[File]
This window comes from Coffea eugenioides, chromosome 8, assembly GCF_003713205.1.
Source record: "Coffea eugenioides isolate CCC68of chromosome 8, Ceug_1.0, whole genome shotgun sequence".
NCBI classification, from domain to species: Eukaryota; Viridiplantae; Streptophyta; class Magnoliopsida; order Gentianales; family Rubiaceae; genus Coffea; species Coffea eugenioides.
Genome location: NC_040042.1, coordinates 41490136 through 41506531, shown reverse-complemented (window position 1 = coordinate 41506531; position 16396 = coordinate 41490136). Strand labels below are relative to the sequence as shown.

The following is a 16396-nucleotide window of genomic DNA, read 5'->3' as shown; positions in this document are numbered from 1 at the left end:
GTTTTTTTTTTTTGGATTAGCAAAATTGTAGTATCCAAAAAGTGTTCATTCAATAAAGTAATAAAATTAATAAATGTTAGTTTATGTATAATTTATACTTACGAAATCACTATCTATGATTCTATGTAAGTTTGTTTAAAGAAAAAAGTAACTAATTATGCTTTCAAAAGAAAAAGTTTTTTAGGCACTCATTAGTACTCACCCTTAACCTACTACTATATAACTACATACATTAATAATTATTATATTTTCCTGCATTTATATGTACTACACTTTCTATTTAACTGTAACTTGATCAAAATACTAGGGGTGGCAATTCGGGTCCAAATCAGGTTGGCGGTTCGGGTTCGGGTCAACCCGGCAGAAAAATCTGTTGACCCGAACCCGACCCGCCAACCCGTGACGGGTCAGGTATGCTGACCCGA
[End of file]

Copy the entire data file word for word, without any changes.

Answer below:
This window comes from Coffea eugenioides, chromosome 8, assembly GCF_003713205.1.
Source record: "Coffea eugenioides isolate CCC68of chromosome 8, Ceug_1.0, whole genome shotgun sequence".
NCBI classification, from domain to species: Eukaryota; Viridiplantae; Streptophyta; class Magnoliopsida; order Gentianales; family Rubiaceae; genus Coffea; species Coffea eugenioides.
Genome location: NC_040042.1, coordinates 41490136 through 41506531, shown reverse-complemented (window position 1 = coordinate 41506531; position 16396 = coordinate 41490136). Strand labels below are relative to the sequence as shown.

The following is a 16396-nucleotide window of genomic DNA, read 5'->3' as shown; positions in this document are numbered from 1 at the left end:
GTTTTTTTTTTTTGGATTAGCAAAATTGTAGTATCCAAAAAGTGTTCATTCAATAAAGTAATAAAATTAATAAATGTTAGTTTATGTATAATTTATACTTACGAAATCACTATCTATGATTCTATGTAAGTTTGTTTAAAGAAAAAAGTAACTAATTATGCTTTCAAAAGAAAAAGTTTTTTAGGCACTCATTAGTACTCACCCTTAACCTACTACTATATAACTACATACATTAATAATTATTATATTTTCCTGCATTTATATGTACTACACTTTCTATTTAACTGTAACTTGATCAAAATACTAGGGGTGGCAATTCGGGTCCAAATCAGGTTGGCGGTTCGGGTTCGGGTCAACCCGGCAGAAAAATCTGTTGACCCGAACCCGACCCGCCAACCCGTGACGGGTCAGGTATGCTGACCCGA